A while ago, I was working on a project where I was the sole engineer. As part of planning for the project, I had created a task breakdown and gave an estimated story points number for each task. The total development effort required (in this case, the total story point count) came out to be more than what my manager and the product manager had expected. Since we wanted to ship it to production quickly, my manager suggested that we cut scope and simplify the requirements. In the end, we decided to cut down some functionality and ship the project out in phases.
While I understand that this is common industry practice to cut down scope from projects in order to meet timelines, it really makes me question:
If you know something is important enough to be built, why do you care how long it takes to build. If we make the decision of whether to build or not build based on how long it takes to build something, is that feature really important enough?
I was talking to Aditya Agarwal about it recently, and he said something that stuck with me:
Essentially, working in sprints is corner cutting
When I think back, I don't remember any instance where estimating the time it takes to build a feature has helped the feature ship any faster. The only thing it has really helped with is keeping the product teams up to date by how long their feature is delayed by.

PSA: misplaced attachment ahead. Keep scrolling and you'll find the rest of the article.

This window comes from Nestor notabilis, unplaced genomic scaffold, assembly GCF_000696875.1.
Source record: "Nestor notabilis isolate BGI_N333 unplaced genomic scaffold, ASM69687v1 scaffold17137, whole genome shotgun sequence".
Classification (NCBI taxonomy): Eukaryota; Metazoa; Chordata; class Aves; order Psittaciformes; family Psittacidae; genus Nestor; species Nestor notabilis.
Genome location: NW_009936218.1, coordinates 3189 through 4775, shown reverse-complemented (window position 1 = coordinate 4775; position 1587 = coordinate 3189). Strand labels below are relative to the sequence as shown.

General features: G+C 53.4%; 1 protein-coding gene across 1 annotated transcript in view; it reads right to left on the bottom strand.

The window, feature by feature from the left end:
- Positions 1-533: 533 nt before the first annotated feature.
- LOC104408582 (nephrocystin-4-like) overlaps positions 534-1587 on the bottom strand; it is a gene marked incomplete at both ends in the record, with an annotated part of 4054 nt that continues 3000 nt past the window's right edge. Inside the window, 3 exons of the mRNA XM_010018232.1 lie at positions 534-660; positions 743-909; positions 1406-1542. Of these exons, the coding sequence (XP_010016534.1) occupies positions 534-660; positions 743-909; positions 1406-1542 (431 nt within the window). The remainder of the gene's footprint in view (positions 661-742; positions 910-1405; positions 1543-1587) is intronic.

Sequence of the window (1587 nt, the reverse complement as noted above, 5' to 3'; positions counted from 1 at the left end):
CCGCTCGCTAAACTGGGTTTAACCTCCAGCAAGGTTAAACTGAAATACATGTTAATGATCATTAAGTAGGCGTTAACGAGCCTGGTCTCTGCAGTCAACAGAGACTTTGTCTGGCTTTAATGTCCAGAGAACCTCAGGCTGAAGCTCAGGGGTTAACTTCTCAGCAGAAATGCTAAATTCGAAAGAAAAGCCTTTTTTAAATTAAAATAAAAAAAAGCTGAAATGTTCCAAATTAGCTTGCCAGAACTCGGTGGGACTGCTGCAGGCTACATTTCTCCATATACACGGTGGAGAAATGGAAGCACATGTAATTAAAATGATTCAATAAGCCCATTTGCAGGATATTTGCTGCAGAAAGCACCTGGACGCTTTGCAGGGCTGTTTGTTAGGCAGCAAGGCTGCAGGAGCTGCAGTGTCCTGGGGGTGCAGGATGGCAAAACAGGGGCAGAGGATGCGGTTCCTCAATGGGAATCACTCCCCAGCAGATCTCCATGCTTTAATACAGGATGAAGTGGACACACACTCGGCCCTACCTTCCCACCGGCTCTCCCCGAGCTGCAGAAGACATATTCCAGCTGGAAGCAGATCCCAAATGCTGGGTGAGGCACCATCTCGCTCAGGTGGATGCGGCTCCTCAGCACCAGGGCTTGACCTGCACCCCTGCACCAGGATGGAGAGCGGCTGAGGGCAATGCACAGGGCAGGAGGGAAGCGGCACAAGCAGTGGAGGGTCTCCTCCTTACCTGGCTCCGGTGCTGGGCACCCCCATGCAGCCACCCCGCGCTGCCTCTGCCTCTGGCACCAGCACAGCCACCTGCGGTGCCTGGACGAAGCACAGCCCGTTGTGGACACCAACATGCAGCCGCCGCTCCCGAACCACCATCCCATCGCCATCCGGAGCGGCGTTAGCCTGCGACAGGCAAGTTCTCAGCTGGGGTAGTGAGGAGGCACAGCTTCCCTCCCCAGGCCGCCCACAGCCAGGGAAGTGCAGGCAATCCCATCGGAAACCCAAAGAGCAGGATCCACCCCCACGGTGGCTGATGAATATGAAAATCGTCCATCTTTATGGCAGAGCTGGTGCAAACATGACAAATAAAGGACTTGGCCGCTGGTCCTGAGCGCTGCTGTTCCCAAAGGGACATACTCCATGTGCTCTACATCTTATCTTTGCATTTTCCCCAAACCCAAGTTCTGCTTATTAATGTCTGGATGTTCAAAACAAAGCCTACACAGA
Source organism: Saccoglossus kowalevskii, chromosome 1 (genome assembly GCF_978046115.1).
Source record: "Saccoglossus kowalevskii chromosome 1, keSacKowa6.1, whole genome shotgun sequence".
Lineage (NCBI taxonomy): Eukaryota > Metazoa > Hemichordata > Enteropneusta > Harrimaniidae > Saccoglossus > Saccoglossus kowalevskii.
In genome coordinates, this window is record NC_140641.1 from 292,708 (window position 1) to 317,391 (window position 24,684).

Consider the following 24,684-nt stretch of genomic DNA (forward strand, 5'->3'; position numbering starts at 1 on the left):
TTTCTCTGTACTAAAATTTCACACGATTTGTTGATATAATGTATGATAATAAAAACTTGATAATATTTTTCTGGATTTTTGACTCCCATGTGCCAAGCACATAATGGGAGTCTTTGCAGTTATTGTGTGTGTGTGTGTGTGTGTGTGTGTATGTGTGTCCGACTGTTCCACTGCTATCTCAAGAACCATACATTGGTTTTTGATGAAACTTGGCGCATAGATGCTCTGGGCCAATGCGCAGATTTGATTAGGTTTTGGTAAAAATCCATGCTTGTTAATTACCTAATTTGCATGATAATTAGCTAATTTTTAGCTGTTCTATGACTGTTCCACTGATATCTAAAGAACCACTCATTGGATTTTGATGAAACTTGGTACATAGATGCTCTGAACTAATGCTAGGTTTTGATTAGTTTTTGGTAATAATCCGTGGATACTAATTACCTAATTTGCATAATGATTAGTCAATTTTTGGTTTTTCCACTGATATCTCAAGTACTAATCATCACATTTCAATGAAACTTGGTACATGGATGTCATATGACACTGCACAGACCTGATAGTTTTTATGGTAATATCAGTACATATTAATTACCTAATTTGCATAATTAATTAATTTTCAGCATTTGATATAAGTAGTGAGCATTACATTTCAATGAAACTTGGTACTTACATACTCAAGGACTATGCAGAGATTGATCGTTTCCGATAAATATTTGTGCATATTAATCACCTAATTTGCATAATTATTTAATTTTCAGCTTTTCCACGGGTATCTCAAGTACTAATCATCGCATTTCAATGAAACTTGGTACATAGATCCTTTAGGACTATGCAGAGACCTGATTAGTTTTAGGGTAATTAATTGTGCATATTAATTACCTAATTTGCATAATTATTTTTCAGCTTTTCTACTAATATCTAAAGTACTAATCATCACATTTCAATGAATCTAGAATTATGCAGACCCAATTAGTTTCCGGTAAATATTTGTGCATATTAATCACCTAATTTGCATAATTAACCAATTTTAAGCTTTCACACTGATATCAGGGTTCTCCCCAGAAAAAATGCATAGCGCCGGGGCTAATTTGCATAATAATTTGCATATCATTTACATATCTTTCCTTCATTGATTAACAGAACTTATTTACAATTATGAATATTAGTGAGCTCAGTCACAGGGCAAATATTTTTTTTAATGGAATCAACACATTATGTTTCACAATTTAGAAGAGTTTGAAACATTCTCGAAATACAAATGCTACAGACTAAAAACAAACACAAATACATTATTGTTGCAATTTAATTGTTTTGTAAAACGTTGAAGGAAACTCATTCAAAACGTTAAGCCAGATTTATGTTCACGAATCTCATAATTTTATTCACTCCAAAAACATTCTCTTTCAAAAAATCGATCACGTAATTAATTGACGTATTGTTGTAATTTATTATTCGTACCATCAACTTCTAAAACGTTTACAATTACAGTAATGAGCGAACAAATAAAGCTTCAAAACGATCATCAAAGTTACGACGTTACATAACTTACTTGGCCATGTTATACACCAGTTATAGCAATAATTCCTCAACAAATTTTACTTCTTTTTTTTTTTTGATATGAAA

And there's the other thing: estimation of software tasks is hard. Hard enough that Dropbox has a guide on how to estimate tasks. And yet, there is a whole section on why you should add buffer time because unexpected things are going to happen and things are going to go wrong. There is always unknown complexity when it comes to programming. While having some sort of timeline does help product teams get an understanding of when a feature is going to go live, it is rare that a project actually follows that timeline and ships on time without additional scope cuts.
I think this is also the reason why most products or features suck when they come out. Because they have been committed to a tight deadline and due to poor estimation of effort, a thorough testing has been lacking.
That being said, there are legitimate cases where an estimate is helpful. For example, if you are operating a factory line, you know exactly how much time it takes to produce a particular item but software engineering is not like that.